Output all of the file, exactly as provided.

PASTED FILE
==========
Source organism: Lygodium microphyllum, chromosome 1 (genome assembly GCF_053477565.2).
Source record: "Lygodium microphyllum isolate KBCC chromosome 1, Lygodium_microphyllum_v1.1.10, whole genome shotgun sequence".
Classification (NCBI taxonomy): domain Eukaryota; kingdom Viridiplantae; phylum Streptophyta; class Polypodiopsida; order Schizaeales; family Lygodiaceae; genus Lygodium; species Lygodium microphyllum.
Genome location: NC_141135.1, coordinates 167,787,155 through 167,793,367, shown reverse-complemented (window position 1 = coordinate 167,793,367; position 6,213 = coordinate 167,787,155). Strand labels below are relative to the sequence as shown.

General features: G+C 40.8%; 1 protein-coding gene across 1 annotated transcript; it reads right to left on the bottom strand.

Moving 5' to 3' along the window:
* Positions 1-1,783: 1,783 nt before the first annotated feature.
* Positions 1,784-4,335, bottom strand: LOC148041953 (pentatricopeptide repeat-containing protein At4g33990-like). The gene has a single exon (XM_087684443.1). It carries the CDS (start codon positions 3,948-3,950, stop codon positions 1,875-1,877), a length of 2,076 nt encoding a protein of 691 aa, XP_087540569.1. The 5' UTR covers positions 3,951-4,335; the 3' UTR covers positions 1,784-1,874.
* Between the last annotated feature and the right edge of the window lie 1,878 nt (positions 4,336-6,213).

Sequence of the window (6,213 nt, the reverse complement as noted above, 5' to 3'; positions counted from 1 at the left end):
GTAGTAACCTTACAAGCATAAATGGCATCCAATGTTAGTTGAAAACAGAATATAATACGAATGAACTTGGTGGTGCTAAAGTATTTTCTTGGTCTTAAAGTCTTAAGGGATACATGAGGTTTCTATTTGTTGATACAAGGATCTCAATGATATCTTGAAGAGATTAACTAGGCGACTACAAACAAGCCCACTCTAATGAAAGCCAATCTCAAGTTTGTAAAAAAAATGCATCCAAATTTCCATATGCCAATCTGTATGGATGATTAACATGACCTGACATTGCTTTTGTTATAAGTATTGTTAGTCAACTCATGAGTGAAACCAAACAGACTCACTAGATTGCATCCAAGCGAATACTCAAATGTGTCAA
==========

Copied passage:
Source organism: Lygodium microphyllum, chromosome 1 (genome assembly GCF_053477565.2).
Source record: "Lygodium microphyllum isolate KBCC chromosome 1, Lygodium_microphyllum_v1.1.10, whole genome shotgun sequence".
Classification (NCBI taxonomy): domain Eukaryota; kingdom Viridiplantae; phylum Streptophyta; class Polypodiopsida; order Schizaeales; family Lygodiaceae; genus Lygodium; species Lygodium microphyllum.
Genome location: NC_141135.1, coordinates 167,787,155 through 167,793,367, shown reverse-complemented (window position 1 = coordinate 167,793,367; position 6,213 = coordinate 167,787,155). Strand labels below are relative to the sequence as shown.

General features: G+C 40.8%; 1 protein-coding gene across 1 annotated transcript; it reads right to left on the bottom strand.

Moving 5' to 3' along the window:
* Positions 1-1,783: 1,783 nt before the first annotated feature.
* Positions 1,784-4,335, bottom strand: LOC148041953 (pentatricopeptide repeat-containing protein At4g33990-like). The gene has a single exon (XM_087684443.1). It carries the CDS (start codon positions 3,948-3,950, stop codon positions 1,875-1,877), a length of 2,076 nt encoding a protein of 691 aa, XP_087540569.1. The 5' UTR covers positions 3,951-4,335; the 3' UTR covers positions 1,784-1,874.
* Between the last annotated feature and the right edge of the window lie 1,878 nt (positions 4,336-6,213).

Sequence of the window (6,213 nt, the reverse complement as noted above, 5' to 3'; positions counted from 1 at the left end):
GTAGTAACCTTACAAGCATAAATGGCATCCAATGTTAGTTGAAAACAGAATATAATACGAATGAACTTGGTGGTGCTAAAGTATTTTCTTGGTCTTAAAGTCTTAAGGGATACATGAGGTTTCTATTTGTTGATACAAGGATCTCAATGATATCTTGAAGAGATTAACTAGGCGACTACAAACAAGCCCACTCTAATGAAAGCCAATCTCAAGTTTGTAAAAAAAATGCATCCAAATTTCCATATGCCAATCTGTATGGATGATTAACATGACCTGACATTGCTTTTGTTATAAGTATTGTTAGTCAACTCATGAGTGAAACCAAACAGACTCACTAGATTGCATCCAAGCGAATACTCAAATGTGTCAA